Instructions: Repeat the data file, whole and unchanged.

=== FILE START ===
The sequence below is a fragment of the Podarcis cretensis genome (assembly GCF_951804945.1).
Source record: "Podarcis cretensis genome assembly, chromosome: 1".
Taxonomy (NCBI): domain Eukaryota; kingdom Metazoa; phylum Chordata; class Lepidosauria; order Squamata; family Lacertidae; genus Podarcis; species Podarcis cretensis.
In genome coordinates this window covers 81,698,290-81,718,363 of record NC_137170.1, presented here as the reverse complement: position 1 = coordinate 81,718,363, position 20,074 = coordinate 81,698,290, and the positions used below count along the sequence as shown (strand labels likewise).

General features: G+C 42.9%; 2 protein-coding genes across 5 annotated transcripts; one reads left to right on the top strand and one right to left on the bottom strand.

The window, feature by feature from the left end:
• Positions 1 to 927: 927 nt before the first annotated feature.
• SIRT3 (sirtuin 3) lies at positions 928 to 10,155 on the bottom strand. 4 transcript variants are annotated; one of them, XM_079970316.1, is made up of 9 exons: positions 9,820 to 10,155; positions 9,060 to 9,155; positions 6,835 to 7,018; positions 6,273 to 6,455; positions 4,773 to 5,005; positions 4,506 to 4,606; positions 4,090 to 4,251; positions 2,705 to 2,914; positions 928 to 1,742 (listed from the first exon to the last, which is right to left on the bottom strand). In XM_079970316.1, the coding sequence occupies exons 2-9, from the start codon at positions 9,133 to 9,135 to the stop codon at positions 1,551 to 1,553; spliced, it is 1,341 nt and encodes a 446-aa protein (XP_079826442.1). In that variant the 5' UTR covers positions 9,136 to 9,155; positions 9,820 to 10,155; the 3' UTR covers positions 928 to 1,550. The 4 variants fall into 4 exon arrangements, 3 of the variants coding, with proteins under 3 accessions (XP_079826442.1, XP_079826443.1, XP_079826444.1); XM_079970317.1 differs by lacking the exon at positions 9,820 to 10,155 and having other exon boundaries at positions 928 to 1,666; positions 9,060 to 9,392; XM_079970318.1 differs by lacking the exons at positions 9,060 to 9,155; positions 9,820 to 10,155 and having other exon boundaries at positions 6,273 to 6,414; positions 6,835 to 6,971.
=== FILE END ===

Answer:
The sequence below is a fragment of the Podarcis cretensis genome (assembly GCF_951804945.1).
Source record: "Podarcis cretensis genome assembly, chromosome: 1".
Taxonomy (NCBI): domain Eukaryota; kingdom Metazoa; phylum Chordata; class Lepidosauria; order Squamata; family Lacertidae; genus Podarcis; species Podarcis cretensis.
In genome coordinates this window covers 81,698,290-81,718,363 of record NC_137170.1, presented here as the reverse complement: position 1 = coordinate 81,718,363, position 20,074 = coordinate 81,698,290, and the positions used below count along the sequence as shown (strand labels likewise).

General features: G+C 42.9%; 2 protein-coding genes across 5 annotated transcripts; one reads left to right on the top strand and one right to left on the bottom strand.

The window, feature by feature from the left end:
• Positions 1 to 927: 927 nt before the first annotated feature.
• SIRT3 (sirtuin 3) lies at positions 928 to 10,155 on the bottom strand. 4 transcript variants are annotated; one of them, XM_079970316.1, is made up of 9 exons: positions 9,820 to 10,155; positions 9,060 to 9,155; positions 6,835 to 7,018; positions 6,273 to 6,455; positions 4,773 to 5,005; positions 4,506 to 4,606; positions 4,090 to 4,251; positions 2,705 to 2,914; positions 928 to 1,742 (listed from the first exon to the last, which is right to left on the bottom strand). In XM_079970316.1, the coding sequence occupies exons 2-9, from the start codon at positions 9,133 to 9,135 to the stop codon at positions 1,551 to 1,553; spliced, it is 1,341 nt and encodes a 446-aa protein (XP_079826442.1). In that variant the 5' UTR covers positions 9,136 to 9,155; positions 9,820 to 10,155; the 3' UTR covers positions 928 to 1,550. The 4 variants fall into 4 exon arrangements, 3 of the variants coding, with proteins under 3 accessions (XP_079826442.1, XP_079826443.1, XP_079826444.1); XM_079970317.1 differs by lacking the exon at positions 9,820 to 10,155 and having other exon boundaries at positions 928 to 1,666; positions 9,060 to 9,392; XM_079970318.1 differs by lacking the exons at positions 9,060 to 9,155; positions 9,820 to 10,155 and having other exon boundaries at positions 6,273 to 6,414; positions 6,835 to 6,971.